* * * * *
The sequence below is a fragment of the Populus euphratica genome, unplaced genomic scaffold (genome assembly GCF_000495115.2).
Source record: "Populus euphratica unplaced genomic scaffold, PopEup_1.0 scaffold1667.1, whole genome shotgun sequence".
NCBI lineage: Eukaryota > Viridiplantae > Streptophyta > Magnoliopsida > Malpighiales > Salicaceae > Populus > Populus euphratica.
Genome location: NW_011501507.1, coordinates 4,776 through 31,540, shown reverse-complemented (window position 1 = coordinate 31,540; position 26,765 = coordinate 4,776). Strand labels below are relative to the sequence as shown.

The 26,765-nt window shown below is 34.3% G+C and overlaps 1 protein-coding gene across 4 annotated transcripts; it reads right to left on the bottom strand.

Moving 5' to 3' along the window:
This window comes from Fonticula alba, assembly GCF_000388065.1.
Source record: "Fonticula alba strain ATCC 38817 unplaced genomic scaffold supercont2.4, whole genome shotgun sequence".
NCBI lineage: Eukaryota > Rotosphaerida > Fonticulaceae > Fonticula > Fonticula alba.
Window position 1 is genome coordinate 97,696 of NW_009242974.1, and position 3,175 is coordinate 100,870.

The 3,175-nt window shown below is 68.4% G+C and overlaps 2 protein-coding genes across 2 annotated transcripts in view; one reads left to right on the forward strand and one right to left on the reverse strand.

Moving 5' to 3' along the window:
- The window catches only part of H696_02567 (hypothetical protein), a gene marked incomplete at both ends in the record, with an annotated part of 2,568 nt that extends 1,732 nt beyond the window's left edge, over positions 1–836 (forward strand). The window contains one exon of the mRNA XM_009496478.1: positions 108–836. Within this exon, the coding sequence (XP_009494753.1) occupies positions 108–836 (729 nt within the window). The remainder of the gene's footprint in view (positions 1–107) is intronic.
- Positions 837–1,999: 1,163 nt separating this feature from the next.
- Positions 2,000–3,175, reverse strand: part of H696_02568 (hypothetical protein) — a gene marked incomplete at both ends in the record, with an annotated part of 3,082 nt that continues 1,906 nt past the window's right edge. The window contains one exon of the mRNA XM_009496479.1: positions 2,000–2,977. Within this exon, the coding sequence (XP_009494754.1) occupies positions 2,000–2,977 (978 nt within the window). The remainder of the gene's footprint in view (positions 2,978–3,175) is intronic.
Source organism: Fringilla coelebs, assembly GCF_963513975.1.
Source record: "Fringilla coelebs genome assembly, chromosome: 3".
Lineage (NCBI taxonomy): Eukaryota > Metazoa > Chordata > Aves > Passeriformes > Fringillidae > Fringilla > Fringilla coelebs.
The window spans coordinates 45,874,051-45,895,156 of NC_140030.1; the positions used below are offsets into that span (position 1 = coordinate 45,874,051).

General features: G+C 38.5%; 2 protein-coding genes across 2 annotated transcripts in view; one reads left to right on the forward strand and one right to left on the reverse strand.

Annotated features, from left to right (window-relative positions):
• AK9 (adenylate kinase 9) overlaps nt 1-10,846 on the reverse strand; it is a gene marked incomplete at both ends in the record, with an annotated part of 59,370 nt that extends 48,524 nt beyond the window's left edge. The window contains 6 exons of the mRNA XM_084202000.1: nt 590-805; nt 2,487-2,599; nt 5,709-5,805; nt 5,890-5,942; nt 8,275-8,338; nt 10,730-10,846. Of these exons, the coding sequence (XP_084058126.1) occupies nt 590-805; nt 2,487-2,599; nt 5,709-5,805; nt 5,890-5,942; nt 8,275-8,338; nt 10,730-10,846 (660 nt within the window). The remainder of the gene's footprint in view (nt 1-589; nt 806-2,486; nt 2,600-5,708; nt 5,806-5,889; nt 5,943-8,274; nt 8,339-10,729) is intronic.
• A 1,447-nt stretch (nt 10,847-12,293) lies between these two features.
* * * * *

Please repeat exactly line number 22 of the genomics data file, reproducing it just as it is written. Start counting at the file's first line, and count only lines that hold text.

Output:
• AK9 (adenylate kinase 9) overlaps nt 1-10,846 on the reverse strand; it is a gene marked incomplete at both ends in the record, with an annotated part of 59,370 nt that extends 48,524 nt beyond the window's left edge. The window contains 6 exons of the mRNA XM_084202000.1: nt 590-805; nt 2,487-2,599; nt 5,709-5,805; nt 5,890-5,942; nt 8,275-8,338; nt 10,730-10,846. Of these exons, the coding sequence (XP_084058126.1) occupies nt 590-805; nt 2,487-2,599; nt 5,709-5,805; nt 5,890-5,942; nt 8,275-8,338; nt 10,730-10,846 (660 nt within the window). The remainder of the gene's footprint in view (nt 1-589; nt 806-2,486; nt 2,600-5,708; nt 5,806-5,889; nt 5,943-8,274; nt 8,339-10,729) is intronic.